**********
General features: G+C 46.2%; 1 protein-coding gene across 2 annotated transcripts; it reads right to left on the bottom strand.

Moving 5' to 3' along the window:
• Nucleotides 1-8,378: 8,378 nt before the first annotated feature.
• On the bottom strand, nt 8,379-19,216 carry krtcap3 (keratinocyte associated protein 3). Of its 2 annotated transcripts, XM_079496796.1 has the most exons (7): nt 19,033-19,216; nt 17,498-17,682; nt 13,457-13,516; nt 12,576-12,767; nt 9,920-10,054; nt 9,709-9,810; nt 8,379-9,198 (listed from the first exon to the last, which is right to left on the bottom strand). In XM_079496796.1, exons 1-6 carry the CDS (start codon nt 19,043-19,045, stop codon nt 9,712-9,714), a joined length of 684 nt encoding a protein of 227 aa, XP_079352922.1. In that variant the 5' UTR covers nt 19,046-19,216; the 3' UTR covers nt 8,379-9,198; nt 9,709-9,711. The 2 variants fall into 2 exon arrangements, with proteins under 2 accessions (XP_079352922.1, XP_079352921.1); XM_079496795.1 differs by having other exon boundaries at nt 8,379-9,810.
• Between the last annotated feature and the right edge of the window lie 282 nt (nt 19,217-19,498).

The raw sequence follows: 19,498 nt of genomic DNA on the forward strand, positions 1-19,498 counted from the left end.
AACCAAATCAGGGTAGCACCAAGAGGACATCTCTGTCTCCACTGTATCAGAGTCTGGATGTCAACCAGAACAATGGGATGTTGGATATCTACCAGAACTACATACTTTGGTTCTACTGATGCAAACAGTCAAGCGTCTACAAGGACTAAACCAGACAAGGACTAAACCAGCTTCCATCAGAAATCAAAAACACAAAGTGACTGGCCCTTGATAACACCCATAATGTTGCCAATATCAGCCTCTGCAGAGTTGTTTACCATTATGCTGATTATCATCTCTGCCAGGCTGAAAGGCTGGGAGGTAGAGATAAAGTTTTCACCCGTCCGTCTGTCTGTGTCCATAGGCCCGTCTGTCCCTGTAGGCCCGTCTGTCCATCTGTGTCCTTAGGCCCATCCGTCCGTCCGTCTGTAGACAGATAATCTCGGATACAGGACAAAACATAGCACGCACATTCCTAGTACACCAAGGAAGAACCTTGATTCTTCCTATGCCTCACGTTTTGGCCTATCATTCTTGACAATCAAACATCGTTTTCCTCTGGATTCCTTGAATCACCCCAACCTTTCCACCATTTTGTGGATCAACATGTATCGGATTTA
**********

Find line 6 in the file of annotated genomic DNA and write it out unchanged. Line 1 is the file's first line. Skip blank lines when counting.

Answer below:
The raw sequence follows: 19,498 nt of genomic DNA on the forward strand, positions 1-19,498 counted from the left end.